|By: Jim Virkler; ©2013|
Discussion of the characteristics of life is usually linked to qualities of developing, growing, or flourishing. Not often is the topic of life’s decline mentioned in the same discussion. For this conversation, we will conflate the two concepts. If an organism is said to be living, it manifests the major characteristics of living things. Optimally functioning living things manifest all the characteristics of life as outlined in our previous blog post:
In living things there are interesting contrasts between flourishing and decline. One difference may be described by the onset of “senescence” in living things ordinarily expected to flourish. At some point living things begin to experience a progressive deterioration of their physiological function. This highlighted clinical definition may seem too scholarly. For humans, several real life examples of senescence may be interesting, even humorous. In men optimal physical function may occur in their mid-20s. Years ago sources claimed age 26 to be the summit of a man’s physical strength and the zenith of his athletic production. His home run production on the church softball team may peak. At age 45, home run production, batting prowess, and reaction times are clearly on the wane.
Also in the realm of humor, media graphics touting restoration of youthful appearance, replete with before and after photographs, indicate how heroically many people strive to ward off the physical effects of aging. Social gatherings of retirees feature weighty verbal comparisons of each other’s ailments and health concerns, sometimes presented jokingly as a virtual badge of honor. Who has had cataract surgeries, hearing aids, plastic surgery, or hair restoration? On a more sobering note, advertising for pharmacological products and legitimate prescriptions from our personal physician are offered to counter a deficiency in “normal” or optimum physiological body functioning. The term “senescence” is underused, possibly because the term “senile” has a more negative connotation and comes from the same root word--old. No one admits to being senescent. It sounds too much like senility!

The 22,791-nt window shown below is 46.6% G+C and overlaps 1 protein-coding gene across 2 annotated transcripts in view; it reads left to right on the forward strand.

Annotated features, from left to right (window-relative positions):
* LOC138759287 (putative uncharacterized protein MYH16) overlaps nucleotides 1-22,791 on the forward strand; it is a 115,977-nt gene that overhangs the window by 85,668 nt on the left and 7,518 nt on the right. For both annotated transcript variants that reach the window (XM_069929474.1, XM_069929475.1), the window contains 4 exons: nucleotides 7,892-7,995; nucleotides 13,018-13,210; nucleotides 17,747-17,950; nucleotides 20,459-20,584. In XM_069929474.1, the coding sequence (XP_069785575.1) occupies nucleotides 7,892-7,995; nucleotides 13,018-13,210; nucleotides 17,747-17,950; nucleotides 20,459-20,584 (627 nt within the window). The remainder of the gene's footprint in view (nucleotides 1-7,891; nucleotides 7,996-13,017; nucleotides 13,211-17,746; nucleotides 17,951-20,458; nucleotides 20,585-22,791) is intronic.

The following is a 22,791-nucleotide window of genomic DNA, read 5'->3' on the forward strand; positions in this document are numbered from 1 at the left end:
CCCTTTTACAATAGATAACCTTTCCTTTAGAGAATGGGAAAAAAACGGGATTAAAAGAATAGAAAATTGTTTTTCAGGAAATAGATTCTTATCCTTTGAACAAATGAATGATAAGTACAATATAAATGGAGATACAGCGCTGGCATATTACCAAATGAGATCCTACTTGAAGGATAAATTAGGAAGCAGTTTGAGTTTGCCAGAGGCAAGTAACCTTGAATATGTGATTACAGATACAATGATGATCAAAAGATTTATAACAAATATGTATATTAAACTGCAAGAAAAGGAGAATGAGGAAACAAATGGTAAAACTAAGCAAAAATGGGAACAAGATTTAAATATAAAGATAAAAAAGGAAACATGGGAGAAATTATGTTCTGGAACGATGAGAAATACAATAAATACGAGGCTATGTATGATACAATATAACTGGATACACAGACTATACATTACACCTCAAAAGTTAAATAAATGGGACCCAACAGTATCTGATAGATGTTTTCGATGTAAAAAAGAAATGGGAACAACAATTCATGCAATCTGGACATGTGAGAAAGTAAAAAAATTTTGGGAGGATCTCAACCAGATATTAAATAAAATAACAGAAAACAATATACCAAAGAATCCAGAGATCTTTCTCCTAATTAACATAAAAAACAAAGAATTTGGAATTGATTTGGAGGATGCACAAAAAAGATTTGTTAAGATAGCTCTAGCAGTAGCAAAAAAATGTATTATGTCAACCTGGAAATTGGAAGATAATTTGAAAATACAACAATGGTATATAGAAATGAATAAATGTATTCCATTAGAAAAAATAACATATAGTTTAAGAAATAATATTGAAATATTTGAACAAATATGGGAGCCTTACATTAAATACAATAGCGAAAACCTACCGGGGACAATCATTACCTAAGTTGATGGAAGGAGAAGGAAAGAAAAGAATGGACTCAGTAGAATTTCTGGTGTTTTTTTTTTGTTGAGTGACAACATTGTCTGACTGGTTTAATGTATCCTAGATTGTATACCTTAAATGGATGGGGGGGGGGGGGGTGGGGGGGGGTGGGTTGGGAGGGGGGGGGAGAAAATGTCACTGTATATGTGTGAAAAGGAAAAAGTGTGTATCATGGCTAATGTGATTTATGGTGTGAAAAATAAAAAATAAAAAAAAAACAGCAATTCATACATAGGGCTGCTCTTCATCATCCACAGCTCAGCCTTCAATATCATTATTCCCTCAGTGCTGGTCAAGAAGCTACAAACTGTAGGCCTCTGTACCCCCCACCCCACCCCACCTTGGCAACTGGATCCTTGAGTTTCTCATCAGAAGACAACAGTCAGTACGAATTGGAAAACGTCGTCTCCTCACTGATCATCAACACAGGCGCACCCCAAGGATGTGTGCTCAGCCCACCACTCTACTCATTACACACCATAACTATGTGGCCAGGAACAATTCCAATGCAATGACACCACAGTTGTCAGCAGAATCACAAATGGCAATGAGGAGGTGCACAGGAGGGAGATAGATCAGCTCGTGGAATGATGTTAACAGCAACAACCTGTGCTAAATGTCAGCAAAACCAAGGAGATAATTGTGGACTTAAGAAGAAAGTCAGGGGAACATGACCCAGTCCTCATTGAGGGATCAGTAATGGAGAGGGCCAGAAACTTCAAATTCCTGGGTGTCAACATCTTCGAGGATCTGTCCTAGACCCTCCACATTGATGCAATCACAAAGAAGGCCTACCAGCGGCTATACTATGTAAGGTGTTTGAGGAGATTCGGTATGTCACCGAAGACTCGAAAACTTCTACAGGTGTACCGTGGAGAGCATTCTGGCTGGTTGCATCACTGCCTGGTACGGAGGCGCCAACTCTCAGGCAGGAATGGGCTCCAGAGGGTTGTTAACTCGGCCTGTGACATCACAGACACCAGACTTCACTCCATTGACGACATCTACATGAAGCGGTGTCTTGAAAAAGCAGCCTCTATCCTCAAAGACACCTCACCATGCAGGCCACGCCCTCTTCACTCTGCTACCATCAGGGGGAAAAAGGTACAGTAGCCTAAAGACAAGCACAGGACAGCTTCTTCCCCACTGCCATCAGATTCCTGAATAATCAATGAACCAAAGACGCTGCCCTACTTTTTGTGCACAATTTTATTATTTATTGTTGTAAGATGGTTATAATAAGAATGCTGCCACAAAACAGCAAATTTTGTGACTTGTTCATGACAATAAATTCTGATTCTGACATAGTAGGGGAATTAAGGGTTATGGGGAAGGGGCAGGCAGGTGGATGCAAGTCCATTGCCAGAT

Some scientists claim senescence begins early in life, a natural outcome of normal deteriorative processes inherent in living things. Senescence begins, in some sense, at the moment of birth. Typically, most physiological processes reach optimal levels after two or three decades of life. After the optimums, physiological function begins a slow deterioration, even in a healthy person. Living octogenarians, nonagenarians, and centenarians supposedly resist the onset of senescence. When such people are asked, “What is the secret of your long life?” their answers may contain a modicum of reality, but most answers are meant to be entertaining. My nonagenarian father used to proclaim, “It’s tough getting old,” even though his Christian outlook was a blessing to others and to himself. In reality his statement was a commentary on the effects of senescence.
Scripture commentary sometimes addresses the natural drift toward senescence in all living things. Ecclesiastes 12 comes to mind as it relates to the human experience of aging. The Apostle Paul’s reference to a thorn in his flesh may have been an outcome of bodily deterioration by aging but the apostle does not elaborate on the nature of his handicap. In a future post we discuss the reality of senescence in terms of the plan of the Creator for humanity and all created animals and plants in the world of living things.